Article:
Other areas of local government work include compulsory purchase and compensation cases in which he has appeared at inquiries and in the Lands Tribunal; he has promoted CPOs on housing, highway and regeneration projects and has acted for claimants and objectors to numerous compulsory purchase schemes. Matthew’s compensation practice has dealt with a wide-range of matters, including mining and railway projects. He is a member of the Compulsory Purchase Association.

Matthew has acted for clients on a range of rating matters and undertaken High Court case stated appeals. He also represents local authorities and defendants in criminal planning cases both in the Magistrates and Crown Courts and has done a large number of cases arising under the Proceeds of Crime Act 2002.

Environment

In the environmental field, Matthew has particular expertise in contaminated land matters, appearing at the first special site contaminated land case in the country, representing major corporations in contaminated land appeals and remediation notice cases and appearing in the High Court on contaminated land issues. He is the environmental permitting (pollution) section contributor of the Oxford University Press Environmental Law and is the author of the waste chapter of Garner’s Environmental Law and has acted on cases concerned with the permitting process in the heavy industry sector. He has dealt with major infrastructure projects in the environmental field and has recently represented two local authorities in a draft water resources management plan inquiry for the Thames Water area. In Matthew’s highways law practice, he has represented clients on rights of way and highway (including major road) inquiries and has appeared in both the High Court and the Court of Appeal on traffic regulation matters and provided representation on transport subsidy issues. In the field of statutory nuisance and licensing, Matthew has represented local authorities and private clients in the Magistrates Court on appeal and criminal prosecutions both in the Magistrates Court and the High Court (including St Albans District Council v Patel [2009] Env LR 22). In Parliament, Matthew has represented local authorities objecting to Crossrail and promoting private bills in the Lords. He is a member of the Bar’s parliamentary practitioner association, the Parliamentary Bar Mess.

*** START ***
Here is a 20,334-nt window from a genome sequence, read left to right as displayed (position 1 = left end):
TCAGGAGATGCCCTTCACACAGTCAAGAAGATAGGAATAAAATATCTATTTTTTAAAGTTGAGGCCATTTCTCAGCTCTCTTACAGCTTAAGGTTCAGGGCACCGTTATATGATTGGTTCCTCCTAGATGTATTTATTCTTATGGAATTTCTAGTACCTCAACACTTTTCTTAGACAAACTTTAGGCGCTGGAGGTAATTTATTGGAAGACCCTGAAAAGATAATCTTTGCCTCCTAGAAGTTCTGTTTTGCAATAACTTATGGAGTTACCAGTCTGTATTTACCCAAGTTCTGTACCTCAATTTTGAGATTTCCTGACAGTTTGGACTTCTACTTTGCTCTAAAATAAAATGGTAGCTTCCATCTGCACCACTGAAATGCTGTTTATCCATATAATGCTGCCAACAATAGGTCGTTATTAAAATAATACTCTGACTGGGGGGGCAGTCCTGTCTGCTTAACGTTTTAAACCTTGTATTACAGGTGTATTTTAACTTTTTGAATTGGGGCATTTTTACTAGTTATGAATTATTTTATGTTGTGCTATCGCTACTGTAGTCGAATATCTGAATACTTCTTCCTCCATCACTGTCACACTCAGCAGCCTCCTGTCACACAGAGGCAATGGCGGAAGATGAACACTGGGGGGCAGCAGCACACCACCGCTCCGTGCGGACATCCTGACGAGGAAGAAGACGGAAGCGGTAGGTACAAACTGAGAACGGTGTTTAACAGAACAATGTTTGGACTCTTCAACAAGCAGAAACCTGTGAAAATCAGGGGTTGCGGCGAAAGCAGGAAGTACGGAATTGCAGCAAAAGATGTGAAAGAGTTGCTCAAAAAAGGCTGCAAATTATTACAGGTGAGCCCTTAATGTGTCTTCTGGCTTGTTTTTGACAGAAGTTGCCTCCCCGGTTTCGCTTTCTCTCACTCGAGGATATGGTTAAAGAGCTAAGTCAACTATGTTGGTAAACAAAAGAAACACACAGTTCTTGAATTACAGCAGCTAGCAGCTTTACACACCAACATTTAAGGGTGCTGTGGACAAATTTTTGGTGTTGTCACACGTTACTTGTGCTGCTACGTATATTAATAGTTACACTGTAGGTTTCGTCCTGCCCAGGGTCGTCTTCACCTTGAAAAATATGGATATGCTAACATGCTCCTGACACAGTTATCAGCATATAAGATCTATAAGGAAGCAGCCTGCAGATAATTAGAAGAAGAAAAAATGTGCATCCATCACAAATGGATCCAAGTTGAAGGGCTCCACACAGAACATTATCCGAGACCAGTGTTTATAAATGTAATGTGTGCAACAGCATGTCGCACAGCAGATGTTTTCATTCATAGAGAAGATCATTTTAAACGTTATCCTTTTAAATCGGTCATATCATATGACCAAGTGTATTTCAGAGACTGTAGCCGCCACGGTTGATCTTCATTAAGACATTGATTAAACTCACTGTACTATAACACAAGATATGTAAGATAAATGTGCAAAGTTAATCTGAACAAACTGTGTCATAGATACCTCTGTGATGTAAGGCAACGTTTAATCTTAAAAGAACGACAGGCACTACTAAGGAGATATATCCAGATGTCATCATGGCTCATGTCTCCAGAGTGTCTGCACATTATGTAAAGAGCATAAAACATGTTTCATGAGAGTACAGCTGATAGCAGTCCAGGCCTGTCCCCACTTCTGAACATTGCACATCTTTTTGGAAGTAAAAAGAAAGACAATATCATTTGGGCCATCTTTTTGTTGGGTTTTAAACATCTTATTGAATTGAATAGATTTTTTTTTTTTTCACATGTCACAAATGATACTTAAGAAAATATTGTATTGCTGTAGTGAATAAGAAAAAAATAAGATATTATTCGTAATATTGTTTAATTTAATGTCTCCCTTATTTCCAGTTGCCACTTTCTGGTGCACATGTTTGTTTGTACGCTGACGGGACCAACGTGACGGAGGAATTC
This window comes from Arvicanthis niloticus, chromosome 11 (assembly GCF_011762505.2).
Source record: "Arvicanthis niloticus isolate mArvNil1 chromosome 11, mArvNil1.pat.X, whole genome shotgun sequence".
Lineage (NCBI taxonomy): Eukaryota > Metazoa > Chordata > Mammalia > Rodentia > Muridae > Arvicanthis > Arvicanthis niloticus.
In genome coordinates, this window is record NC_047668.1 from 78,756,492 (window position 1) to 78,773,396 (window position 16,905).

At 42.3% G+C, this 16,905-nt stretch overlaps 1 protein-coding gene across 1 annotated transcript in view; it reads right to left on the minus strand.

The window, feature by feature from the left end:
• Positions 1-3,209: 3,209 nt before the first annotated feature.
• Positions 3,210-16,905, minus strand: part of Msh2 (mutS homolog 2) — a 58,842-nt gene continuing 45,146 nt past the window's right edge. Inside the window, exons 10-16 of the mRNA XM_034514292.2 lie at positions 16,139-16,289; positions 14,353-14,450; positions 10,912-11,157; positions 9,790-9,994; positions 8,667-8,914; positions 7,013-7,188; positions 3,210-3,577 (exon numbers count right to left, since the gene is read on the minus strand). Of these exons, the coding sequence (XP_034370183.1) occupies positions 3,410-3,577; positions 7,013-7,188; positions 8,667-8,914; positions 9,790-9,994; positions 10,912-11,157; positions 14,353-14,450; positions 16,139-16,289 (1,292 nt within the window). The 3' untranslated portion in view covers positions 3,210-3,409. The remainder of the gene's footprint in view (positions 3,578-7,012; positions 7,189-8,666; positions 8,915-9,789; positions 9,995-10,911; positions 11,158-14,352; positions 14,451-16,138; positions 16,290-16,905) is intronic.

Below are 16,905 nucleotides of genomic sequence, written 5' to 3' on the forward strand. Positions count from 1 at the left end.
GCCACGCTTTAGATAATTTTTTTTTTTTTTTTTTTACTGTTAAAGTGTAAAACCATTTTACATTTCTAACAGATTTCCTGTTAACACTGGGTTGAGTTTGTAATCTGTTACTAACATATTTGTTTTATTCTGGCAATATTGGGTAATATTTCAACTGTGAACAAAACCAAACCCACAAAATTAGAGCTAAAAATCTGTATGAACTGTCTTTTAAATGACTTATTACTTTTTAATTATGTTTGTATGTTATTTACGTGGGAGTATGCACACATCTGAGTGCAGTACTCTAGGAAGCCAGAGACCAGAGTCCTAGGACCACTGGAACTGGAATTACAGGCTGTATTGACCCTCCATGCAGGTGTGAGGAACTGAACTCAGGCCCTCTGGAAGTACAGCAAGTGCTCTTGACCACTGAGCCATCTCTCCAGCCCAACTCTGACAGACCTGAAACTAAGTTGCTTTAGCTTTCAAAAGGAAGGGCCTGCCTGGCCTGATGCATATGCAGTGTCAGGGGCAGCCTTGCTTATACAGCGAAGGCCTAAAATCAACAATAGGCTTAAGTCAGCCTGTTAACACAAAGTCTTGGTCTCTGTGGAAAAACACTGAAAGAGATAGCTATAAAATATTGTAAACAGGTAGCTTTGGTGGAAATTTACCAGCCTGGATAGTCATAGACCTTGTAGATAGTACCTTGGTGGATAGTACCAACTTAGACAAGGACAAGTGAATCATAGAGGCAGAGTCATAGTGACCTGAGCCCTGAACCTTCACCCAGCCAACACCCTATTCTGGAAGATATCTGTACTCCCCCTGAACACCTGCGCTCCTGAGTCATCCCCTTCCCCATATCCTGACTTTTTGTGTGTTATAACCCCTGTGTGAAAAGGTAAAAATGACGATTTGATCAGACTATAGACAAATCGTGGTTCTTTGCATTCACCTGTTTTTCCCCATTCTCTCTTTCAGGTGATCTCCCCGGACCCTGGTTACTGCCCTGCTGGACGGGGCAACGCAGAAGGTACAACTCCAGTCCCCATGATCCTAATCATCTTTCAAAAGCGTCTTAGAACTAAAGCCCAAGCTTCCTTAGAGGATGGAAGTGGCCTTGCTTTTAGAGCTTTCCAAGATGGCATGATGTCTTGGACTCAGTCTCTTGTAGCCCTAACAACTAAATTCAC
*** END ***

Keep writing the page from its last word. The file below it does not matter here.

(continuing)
He is a member of the Planning and Environment Bar Association and is a contributor to Environmental Law (OUP, 2008) and Garner’s Environmental Law.

Matthew is a member of the Compulsory Purchase Association and a member of the Parliamentary Bar Mess. He is also a qualified ADR Group Accredited Mediator.

Parliamentary cases 

  • Objection of Newham Borough Council to the Crossrail Bill in the House of Lords Select Committee, 2008
  • Promotion of local bill for Liverpool City Council, Leicester and Maidstone to control street trading, 2006